Heterogeneity in gut microbiota drive polyphenol metabolism that influences α-synuclein misfolding and toxicity

Lap Ho, Danyue Zhao, Kenjiro Ono, Kai Ruan, Ilaria Mogno, Mayumi Tsuji, Eileen Carry, Justin Brathwaite, Steven Sims, Tal Frolinger, Susan Westfall, Paolo Mazzola, Qingli Wu, Ke Hao, Thomas E. Lloyd, James E. Simon, Jeremiah Faith, Giulio M. Pasinetti

Research output: Contribution to journalArticlepeer-review

20 Scopus citations


The intestinal microbiota actively converts dietary flavanols into phenolic acids, some of which are bioavailable in vivo and may promote resilience to select neurological disorders by interfering with key pathologic mechanisms. Since every person harbors a unique set of gut bacteria, we investigated the influence of the gut microbiota's interpersonal heterogeneity on the production and bioavailability of flavonoid metabolites that may interfere with the misfolding of alpha (α)-synuclein, a process that plays a central role in Parkinson's disease and other α-synucleinopathies. We generated two experimental groups of humanized gnotobiotic mice with compositionally diverse gut bacteria and orally treated the mice with a flavanol-rich preparation (FRP). The two gnotobiotic mouse groups exhibited distinct differences in the generation and bioavailability of FRP-derived microbial phenolic acid metabolites that have bioactivity towards interfering with α-synuclein misfolding or inflammation. We also demonstrated that these bioactive phenolic acids are effective in modulating the development and progression of motor dysfunction in a Drosophila model of α-synucleinopathy. Lastly, through in vitro bacterial fermentation studies, we identified select bacteria that are capable of supporting the generation of these bioavailable and bioactive phenolic acids. Outcomes from our studies provide a better understanding of how interpersonal heterogeneity in the gut microbiota differentially modulates the efficacy of dietary flavanols to protect against select pathologic mechanisms. Collectively, our findings provide the basis for future developments of probiotic, prebiotic, or synbiotic approaches for modulating the onset and/or progression of α-synucleinopathies and other neurological disorders involving protein misfolding and/or inflammation.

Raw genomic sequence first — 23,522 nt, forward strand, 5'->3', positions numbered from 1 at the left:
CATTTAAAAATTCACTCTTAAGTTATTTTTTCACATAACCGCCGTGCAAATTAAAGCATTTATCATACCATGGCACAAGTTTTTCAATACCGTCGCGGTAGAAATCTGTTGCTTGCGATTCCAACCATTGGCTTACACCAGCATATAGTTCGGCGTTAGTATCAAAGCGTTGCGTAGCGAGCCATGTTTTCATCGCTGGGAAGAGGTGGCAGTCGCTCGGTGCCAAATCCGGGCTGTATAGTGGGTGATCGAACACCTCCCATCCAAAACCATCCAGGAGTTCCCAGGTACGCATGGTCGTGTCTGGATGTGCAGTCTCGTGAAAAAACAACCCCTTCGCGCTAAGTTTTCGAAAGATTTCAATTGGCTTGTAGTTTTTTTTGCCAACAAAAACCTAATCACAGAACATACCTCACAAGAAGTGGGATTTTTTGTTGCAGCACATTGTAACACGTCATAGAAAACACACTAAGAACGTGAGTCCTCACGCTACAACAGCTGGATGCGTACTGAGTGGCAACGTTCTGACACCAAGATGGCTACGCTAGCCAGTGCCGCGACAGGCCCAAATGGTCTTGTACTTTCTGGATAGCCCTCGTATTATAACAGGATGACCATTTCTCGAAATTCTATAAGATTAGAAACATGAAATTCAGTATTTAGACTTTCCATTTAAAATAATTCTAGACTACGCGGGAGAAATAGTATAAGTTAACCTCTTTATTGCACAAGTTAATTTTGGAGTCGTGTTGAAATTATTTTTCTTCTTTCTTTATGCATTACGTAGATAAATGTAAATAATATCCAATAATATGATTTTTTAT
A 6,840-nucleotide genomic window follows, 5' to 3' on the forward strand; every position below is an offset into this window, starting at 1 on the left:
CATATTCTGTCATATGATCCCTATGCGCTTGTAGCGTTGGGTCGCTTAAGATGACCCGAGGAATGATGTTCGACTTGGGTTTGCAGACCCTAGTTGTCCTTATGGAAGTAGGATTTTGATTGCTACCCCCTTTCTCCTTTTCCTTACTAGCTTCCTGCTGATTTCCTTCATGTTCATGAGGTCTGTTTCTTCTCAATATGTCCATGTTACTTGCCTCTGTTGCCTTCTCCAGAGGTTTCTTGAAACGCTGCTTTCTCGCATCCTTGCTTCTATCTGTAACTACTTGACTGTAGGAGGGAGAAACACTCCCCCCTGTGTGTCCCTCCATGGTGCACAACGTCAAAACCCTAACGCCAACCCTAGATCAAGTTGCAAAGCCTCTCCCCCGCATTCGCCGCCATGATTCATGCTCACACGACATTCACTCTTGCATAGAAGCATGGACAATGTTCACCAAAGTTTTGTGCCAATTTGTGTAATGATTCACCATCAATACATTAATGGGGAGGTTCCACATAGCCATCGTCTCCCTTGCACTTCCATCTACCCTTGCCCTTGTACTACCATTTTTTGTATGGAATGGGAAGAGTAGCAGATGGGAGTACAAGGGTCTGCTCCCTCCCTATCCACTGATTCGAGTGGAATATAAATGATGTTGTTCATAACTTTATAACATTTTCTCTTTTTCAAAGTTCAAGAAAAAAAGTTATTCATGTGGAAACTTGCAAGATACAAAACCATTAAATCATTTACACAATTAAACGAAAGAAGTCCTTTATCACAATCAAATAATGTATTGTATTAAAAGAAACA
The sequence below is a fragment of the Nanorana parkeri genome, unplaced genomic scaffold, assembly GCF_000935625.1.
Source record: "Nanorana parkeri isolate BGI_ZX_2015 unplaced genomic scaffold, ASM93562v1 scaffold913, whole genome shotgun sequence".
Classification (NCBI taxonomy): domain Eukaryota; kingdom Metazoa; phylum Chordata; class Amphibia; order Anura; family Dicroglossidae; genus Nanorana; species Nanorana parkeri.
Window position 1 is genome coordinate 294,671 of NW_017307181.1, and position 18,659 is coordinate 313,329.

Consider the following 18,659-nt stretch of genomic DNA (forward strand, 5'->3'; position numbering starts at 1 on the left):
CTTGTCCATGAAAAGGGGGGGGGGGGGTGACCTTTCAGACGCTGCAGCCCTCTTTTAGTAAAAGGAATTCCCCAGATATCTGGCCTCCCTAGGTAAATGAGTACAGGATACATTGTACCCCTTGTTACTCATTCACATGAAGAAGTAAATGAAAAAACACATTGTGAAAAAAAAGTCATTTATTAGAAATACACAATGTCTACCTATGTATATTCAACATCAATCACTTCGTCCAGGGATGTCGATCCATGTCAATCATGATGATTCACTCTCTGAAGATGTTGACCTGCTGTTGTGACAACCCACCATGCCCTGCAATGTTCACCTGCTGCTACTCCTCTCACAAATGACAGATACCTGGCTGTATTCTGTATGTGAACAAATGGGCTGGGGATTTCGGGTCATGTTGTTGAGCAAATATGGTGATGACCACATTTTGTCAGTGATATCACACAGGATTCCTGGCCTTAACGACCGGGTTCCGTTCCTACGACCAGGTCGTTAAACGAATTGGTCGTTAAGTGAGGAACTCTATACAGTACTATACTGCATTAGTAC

Original languageEnglish (US)
Pages (from-to)170-181
Number of pages12
JournalJournal of Nutritional Biochemistry
StatePublished - Feb 2019


  • Drosophila
  • Humanized gnotobiotic mice
  • Microbiome
  • Phenolic acids
  • Polyphenol metabolism
  • α-Synucleinopathy

ASJC Scopus subject areas

  • Endocrinology, Diabetes and Metabolism
  • Biochemistry
  • Molecular Biology
  • Nutrition and Dietetics
  • Clinical Biochemistry


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